Use a bag mower to pick up the grass clippings and loose straw, or use a mulching mower to chop the straw into tiny pieces that quickly decompose amid the grass blades.
Straw Alternatives To Cover Grass Seed
If you can’t get hold of a bale of straw, don’t fret, there are similarly effective alternatives to consider covering your grass seed, such as compost and mulch.
Use Organic And Decomposed Compost To Cover Grass Seed
For a cost-effective and ultra-green option, compost is an ideal blanket covering for grass seed. With all of the nutrients that it contains, grass seed grows in compost very well. However, be sure only to use well-aged compost; if the organic particles aren’t entirely decomposed, it can cause the grass seeds to rot.
Additionally, you should finely screen the compost to allow oxygen and sunlight to pass through the covering as clumped compost can suffocate the grass seeds. So, run the compost through a sifting screen to separate the mature compost from the undecomposed matter before applying it to the grass seed.
Compost will boost the quantity of organic matter, improving the soil’s physical, biological, and chemical structure.
Consider using these effective composts to cover your grass seed:
- Leaf compost
- Compost made from yard waste or food scraps
- Mushroom compost
You can either add compost to the soil before planting your grass seed or mix it with the seeds while planting them.
Lastly, if you prefer to cover the grass seeds after planting them, spread around ¼ inch of compost over the seeds; a thin layer of compost will provide adequate protection without inhibiting the germination process.
Use Mulch To Cover Grass Seed
Adding a thin, even layer of mulch on top of your grass seed is another inexpensive and effective covering. Mulch is biodegradable and facilitates healthy soil by adding organic matter to the ground while helping to protect the seedlings from direct sunlight and locking in moisture for adequate germination.
Effective mulching options for grass seed include:
- Peat moss
- Mulched leaves
- Shredded newspaper
Let’s quickly look at each option:
While peat moss is an excellent material for holding water, it is also an effective and practical organic mulching material perfect to use as a covering for grass seed.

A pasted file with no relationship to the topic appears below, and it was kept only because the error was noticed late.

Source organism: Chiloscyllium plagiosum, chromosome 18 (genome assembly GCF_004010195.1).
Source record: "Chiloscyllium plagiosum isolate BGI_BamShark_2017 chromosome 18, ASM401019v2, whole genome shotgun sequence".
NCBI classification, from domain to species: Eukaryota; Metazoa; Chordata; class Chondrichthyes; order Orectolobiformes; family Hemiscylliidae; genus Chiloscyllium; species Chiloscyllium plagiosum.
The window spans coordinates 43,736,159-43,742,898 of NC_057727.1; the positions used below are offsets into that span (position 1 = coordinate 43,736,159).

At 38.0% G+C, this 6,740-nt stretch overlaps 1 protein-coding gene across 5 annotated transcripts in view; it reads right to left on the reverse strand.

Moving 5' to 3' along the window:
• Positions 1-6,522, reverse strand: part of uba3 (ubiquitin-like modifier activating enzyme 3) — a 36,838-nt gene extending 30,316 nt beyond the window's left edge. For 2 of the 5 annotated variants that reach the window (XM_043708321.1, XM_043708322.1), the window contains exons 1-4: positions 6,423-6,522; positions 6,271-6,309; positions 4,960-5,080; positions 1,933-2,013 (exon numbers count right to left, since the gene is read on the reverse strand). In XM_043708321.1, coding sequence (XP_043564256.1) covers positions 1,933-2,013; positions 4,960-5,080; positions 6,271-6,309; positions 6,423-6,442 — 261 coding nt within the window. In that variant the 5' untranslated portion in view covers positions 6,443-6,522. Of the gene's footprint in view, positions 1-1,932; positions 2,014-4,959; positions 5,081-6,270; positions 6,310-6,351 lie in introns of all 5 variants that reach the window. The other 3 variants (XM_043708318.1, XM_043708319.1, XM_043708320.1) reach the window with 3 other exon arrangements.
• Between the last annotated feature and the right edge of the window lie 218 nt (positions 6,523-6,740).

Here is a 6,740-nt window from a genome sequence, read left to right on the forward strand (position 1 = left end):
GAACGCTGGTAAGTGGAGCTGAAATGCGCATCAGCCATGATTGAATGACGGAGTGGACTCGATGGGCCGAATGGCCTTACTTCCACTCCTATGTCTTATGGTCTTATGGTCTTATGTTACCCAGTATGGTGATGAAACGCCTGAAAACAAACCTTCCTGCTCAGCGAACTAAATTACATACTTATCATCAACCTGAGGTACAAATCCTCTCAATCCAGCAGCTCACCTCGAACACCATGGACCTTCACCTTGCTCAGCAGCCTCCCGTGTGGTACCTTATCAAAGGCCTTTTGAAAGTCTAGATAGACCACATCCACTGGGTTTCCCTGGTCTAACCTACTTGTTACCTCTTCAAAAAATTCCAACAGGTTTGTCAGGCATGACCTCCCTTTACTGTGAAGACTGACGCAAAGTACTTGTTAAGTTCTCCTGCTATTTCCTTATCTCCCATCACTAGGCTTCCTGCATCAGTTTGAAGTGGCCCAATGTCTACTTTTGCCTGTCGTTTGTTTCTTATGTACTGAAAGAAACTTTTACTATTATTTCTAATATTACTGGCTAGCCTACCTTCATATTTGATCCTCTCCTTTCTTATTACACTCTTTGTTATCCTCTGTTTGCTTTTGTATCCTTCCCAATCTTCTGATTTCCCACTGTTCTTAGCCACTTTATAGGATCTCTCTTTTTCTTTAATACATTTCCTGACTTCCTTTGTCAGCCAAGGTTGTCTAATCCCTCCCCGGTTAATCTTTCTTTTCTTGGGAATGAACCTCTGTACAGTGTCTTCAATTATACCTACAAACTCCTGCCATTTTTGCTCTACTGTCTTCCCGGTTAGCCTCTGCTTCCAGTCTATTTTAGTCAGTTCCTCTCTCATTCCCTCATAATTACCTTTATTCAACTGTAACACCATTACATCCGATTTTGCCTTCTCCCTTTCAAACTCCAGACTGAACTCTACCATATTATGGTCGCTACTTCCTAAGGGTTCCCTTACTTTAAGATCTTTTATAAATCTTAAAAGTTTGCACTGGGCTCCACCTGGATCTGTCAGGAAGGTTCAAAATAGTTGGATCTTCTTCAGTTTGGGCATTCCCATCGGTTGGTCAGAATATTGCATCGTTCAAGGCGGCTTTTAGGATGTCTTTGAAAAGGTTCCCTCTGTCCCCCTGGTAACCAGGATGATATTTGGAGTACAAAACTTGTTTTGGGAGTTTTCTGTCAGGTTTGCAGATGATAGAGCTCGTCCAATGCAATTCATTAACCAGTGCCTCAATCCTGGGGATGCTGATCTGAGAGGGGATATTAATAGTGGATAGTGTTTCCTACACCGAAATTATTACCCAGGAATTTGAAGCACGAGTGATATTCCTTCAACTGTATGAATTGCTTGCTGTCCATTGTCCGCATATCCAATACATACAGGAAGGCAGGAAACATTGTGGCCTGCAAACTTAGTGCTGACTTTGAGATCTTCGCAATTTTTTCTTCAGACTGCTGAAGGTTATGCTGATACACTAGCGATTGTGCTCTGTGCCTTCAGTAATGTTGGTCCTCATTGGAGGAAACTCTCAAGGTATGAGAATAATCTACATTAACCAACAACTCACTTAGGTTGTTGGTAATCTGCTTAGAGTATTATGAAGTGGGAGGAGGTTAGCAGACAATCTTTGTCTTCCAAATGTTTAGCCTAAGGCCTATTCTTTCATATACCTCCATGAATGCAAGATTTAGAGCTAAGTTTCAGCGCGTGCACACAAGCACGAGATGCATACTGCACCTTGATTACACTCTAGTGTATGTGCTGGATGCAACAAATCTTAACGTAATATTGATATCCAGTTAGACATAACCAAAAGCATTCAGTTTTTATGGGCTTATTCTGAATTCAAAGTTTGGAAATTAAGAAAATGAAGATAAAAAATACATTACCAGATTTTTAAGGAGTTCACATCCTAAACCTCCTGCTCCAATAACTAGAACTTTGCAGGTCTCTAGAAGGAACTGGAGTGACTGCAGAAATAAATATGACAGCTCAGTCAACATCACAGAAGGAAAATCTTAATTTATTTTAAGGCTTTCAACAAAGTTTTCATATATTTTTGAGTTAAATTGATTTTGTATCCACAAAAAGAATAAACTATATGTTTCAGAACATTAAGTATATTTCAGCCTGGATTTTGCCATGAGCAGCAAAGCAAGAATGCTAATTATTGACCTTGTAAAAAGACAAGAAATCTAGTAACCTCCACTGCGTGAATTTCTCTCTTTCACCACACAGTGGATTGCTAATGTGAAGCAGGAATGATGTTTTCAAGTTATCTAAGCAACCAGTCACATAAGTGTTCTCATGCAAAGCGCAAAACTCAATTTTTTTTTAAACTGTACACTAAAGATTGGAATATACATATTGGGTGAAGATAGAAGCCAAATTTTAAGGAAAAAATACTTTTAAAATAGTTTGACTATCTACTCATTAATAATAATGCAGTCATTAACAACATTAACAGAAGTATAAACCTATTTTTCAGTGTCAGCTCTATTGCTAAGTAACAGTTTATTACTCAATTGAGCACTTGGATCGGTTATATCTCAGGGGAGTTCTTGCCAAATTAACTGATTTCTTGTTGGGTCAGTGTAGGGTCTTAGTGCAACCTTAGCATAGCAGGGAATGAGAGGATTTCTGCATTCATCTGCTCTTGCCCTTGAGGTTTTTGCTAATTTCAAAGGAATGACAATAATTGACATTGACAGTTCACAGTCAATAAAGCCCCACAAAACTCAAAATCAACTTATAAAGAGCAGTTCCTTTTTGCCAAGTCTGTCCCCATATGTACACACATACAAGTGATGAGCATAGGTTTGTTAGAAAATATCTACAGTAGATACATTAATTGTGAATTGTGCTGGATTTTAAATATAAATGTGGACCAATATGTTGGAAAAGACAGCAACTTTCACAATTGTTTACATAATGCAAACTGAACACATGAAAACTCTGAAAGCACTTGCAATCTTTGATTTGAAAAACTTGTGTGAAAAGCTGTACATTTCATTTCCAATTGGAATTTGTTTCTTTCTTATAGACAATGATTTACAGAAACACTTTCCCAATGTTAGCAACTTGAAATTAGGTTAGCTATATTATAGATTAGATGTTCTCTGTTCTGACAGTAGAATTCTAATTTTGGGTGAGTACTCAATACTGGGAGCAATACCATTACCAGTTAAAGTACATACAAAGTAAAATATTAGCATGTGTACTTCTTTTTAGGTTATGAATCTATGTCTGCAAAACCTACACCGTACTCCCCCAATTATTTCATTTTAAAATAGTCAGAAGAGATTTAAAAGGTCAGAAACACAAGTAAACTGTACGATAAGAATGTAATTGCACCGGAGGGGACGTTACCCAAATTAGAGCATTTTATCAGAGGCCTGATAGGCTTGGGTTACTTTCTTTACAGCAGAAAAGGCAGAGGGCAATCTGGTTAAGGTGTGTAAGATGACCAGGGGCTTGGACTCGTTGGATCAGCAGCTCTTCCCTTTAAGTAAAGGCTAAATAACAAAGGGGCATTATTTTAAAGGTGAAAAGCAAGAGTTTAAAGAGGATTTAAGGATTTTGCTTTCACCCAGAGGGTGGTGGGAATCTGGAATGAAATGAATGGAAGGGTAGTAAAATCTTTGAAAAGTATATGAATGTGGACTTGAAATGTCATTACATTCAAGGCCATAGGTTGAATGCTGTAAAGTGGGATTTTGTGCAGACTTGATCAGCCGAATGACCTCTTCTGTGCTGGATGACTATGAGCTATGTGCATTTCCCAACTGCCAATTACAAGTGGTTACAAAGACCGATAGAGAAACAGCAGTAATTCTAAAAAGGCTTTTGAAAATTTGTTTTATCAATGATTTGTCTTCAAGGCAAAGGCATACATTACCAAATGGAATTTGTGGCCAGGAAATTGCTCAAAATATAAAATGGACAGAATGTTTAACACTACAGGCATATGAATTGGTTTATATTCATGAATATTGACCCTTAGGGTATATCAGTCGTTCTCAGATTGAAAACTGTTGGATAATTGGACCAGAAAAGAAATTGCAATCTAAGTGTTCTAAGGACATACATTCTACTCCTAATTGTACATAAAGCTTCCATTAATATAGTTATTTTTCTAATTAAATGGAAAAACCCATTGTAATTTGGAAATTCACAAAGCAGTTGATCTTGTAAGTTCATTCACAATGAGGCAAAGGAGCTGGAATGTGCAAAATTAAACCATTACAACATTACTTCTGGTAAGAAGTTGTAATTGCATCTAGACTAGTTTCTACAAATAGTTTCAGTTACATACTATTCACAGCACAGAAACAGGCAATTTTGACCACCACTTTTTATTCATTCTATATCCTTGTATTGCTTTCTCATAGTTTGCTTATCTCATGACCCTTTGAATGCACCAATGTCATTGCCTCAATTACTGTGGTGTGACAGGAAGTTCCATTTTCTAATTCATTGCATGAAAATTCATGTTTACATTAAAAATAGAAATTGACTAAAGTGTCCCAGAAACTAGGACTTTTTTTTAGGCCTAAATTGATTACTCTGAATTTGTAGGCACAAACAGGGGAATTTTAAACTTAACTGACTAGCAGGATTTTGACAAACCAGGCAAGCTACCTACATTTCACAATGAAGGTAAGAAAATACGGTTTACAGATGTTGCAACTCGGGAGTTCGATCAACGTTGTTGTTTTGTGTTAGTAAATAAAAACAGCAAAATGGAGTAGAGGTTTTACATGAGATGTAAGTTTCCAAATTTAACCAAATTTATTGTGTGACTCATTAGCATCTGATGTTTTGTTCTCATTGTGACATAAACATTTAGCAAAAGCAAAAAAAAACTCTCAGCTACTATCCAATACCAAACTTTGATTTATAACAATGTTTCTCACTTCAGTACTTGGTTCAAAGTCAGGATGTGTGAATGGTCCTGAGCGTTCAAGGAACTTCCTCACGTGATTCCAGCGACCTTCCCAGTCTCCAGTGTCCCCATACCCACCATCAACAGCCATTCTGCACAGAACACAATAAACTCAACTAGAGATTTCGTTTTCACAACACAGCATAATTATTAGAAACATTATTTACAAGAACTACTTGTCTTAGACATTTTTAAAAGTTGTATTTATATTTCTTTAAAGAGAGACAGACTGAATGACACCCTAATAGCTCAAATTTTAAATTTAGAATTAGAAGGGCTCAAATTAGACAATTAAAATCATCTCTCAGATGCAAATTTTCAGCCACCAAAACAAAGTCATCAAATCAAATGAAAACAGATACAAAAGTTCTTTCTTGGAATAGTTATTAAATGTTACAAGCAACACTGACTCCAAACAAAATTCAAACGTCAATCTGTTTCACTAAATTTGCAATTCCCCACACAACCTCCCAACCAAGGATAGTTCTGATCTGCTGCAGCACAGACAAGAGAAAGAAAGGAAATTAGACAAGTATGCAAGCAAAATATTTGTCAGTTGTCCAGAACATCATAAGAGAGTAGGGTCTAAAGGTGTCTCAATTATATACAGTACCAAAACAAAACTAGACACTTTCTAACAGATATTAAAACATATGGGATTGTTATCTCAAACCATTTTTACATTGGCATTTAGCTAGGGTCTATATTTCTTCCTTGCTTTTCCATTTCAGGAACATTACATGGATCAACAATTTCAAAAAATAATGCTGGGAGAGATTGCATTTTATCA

Peat moss will further enrich the soil with organic matter nutrients once it decomposes.
For peat moss to facilitate grass seed germination, correctly apply it by spreading approximately 1/8 inch over your newly seeded area. Additionally, ensure to water and sufficiently hand-loosen the peat moss from its dense state before applying it to your grass seed.
Loosening the peat moss will prevent the mulch from immediately soaking up the water. So, spread the peat moss into an airy layout across the grass seeds to allow the water to quickly move between the mulch fibers to reach the soil below.
Sawdust is another excellent mulching option to cover grass seed.
You need to apply a thin, even layer of sawdust of approximately ¼ inch onto your grass seed. Ensure that there aren’t any clumps of sawdust laying on the grass seed to avoid triggering a matting effect that will form a barrier for evaporation and drainage and, in turn, discourage germination and growth.
Leaves are all around us and freely accessible organic matter that we should use to promote a thriving lawn.
Roughly apply two inches of leaf mulch to your grass seed to encourage seed germination. In fall, you can mow over the leaves to create an instant leaf mulch. Note that using a thicker layer of leaves will increase the likelihood of fungal growth, hindering your seed growth.
To conclude, you probably won’t need to add a layer of straw if you are reseeding an existing lawn, as the current grass blades will provide ample protection to the seedlings.
However, it’s advisable to apply a blanket of straw to new lawns to facilitate an optimal growing environment for your grass seed. Fortunately, straw is a budget-friendly option that will protect your grass seed from excessive sunlight, birds, and being washed and blown away.